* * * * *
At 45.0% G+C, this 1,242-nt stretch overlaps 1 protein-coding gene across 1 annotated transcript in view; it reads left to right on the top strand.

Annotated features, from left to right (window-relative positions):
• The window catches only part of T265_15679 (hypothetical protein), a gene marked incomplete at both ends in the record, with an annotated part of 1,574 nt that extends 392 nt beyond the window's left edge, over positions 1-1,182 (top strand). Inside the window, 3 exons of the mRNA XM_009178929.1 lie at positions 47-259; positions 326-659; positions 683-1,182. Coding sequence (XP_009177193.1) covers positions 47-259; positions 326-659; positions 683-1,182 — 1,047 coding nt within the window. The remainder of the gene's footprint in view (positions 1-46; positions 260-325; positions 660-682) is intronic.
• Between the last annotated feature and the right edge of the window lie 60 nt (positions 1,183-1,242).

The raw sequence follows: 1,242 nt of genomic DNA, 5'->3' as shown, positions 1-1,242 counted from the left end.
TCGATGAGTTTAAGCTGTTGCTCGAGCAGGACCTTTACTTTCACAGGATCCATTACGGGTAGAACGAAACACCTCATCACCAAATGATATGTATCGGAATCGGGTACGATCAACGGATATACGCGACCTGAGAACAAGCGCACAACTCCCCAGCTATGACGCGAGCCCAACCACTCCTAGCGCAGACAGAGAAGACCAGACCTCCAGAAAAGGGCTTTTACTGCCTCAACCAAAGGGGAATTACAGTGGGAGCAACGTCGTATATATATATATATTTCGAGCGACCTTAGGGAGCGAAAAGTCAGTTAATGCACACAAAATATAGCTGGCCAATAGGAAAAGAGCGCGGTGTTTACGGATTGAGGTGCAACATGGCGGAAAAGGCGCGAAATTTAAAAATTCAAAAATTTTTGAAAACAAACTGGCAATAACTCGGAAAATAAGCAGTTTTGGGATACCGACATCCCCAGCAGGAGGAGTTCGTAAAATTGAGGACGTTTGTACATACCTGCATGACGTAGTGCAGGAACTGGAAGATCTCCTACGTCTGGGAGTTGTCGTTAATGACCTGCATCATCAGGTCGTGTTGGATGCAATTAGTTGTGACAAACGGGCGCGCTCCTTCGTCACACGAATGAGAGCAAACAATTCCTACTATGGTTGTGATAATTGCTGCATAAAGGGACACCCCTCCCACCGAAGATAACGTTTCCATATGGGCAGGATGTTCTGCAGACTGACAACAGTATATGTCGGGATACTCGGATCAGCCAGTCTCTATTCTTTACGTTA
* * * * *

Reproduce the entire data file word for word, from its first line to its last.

At 45.0% G+C, this 1,242-nt stretch overlaps 1 protein-coding gene across 1 annotated transcript in view; it reads left to right on the top strand.

Annotated features, from left to right (window-relative positions):
• The window catches only part of T265_15679 (hypothetical protein), a gene marked incomplete at both ends in the record, with an annotated part of 1,574 nt that extends 392 nt beyond the window's left edge, over positions 1-1,182 (top strand). Inside the window, 3 exons of the mRNA XM_009178929.1 lie at positions 47-259; positions 326-659; positions 683-1,182. Coding sequence (XP_009177193.1) covers positions 47-259; positions 326-659; positions 683-1,182 — 1,047 coding nt within the window. The remainder of the gene's footprint in view (positions 1-46; positions 260-325; positions 660-682) is intronic.
• Between the last annotated feature and the right edge of the window lie 60 nt (positions 1,183-1,242).

The raw sequence follows: 1,242 nt of genomic DNA, 5'->3' as shown, positions 1-1,242 counted from the left end.
TCGATGAGTTTAAGCTGTTGCTCGAGCAGGACCTTTACTTTCACAGGATCCATTACGGGTAGAACGAAACACCTCATCACCAAATGATATGTATCGGAATCGGGTACGATCAACGGATATACGCGACCTGAGAACAAGCGCACAACTCCCCAGCTATGACGCGAGCCCAACCACTCCTAGCGCAGACAGAGAAGACCAGACCTCCAGAAAAGGGCTTTTACTGCCTCAACCAAAGGGGAATTACAGTGGGAGCAACGTCGTATATATATATATATTTCGAGCGACCTTAGGGAGCGAAAAGTCAGTTAATGCACACAAAATATAGCTGGCCAATAGGAAAAGAGCGCGGTGTTTACGGATTGAGGTGCAACATGGCGGAAAAGGCGCGAAATTTAAAAATTCAAAAATTTTTGAAAACAAACTGGCAATAACTCGGAAAATAAGCAGTTTTGGGATACCGACATCCCCAGCAGGAGGAGTTCGTAAAATTGAGGACGTTTGTACATACCTGCATGACGTAGTGCAGGAACTGGAAGATCTCCTACGTCTGGGAGTTGTCGTTAATGACCTGCATCATCAGGTCGTGTTGGATGCAATTAGTTGTGACAAACGGGCGCGCTCCTTCGTCACACGAATGAGAGCAAACAATTCCTACTATGGTTGTGATAATTGCTGCATAAAGGGACACCCCTCCCACCGAAGATAACGTTTCCATATGGGCAGGATGTTCTGCAGACTGACAACAGTATATGTCGGGATACTCGGATCAGCCAGTCTCTATTCTTTACGTTA